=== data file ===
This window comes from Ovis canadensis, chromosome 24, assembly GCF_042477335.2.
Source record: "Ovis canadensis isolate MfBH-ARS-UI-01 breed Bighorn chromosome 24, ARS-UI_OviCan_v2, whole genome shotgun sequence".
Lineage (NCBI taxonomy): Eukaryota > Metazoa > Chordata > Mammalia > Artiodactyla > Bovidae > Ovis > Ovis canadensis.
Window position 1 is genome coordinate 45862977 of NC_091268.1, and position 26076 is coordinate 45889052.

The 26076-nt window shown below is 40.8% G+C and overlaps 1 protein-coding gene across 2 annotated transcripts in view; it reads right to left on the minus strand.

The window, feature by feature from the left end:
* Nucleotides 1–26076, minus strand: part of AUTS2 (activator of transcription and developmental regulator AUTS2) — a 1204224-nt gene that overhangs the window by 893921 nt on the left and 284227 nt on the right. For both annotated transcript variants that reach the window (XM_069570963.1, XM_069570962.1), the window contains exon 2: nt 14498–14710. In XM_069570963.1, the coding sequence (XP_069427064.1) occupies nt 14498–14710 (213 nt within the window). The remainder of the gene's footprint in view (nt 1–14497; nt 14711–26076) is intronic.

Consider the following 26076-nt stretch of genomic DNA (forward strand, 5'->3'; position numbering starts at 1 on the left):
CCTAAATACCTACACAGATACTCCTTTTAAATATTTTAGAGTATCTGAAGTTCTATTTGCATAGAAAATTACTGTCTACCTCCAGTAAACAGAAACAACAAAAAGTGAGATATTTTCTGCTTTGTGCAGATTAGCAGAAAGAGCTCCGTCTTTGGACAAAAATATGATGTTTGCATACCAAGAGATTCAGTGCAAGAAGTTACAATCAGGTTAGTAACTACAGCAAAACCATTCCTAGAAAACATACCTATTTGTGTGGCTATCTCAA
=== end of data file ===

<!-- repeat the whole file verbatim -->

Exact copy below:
This window comes from Ovis canadensis, chromosome 24, assembly GCF_042477335.2.
Source record: "Ovis canadensis isolate MfBH-ARS-UI-01 breed Bighorn chromosome 24, ARS-UI_OviCan_v2, whole genome shotgun sequence".
Lineage (NCBI taxonomy): Eukaryota > Metazoa > Chordata > Mammalia > Artiodactyla > Bovidae > Ovis > Ovis canadensis.
Window position 1 is genome coordinate 45862977 of NC_091268.1, and position 26076 is coordinate 45889052.

The 26076-nt window shown below is 40.8% G+C and overlaps 1 protein-coding gene across 2 annotated transcripts in view; it reads right to left on the minus strand.

The window, feature by feature from the left end:
* Nucleotides 1–26076, minus strand: part of AUTS2 (activator of transcription and developmental regulator AUTS2) — a 1204224-nt gene that overhangs the window by 893921 nt on the left and 284227 nt on the right. For both annotated transcript variants that reach the window (XM_069570963.1, XM_069570962.1), the window contains exon 2: nt 14498–14710. In XM_069570963.1, the coding sequence (XP_069427064.1) occupies nt 14498–14710 (213 nt within the window). The remainder of the gene's footprint in view (nt 1–14497; nt 14711–26076) is intronic.

Consider the following 26076-nt stretch of genomic DNA (forward strand, 5'->3'; position numbering starts at 1 on the left):
CCTAAATACCTACACAGATACTCCTTTTAAATATTTTAGAGTATCTGAAGTTCTATTTGCATAGAAAATTACTGTCTACCTCCAGTAAACAGAAACAACAAAAAGTGAGATATTTTCTGCTTTGTGCAGATTAGCAGAAAGAGCTCCGTCTTTGGACAAAAATATGATGTTTGCATACCAAGAGATTCAGTGCAAGAAGTTACAATCAGGTTAGTAACTACAGCAAAACCATTCCTAGAAAACATACCTATTTGTGTGGCTATCTCAA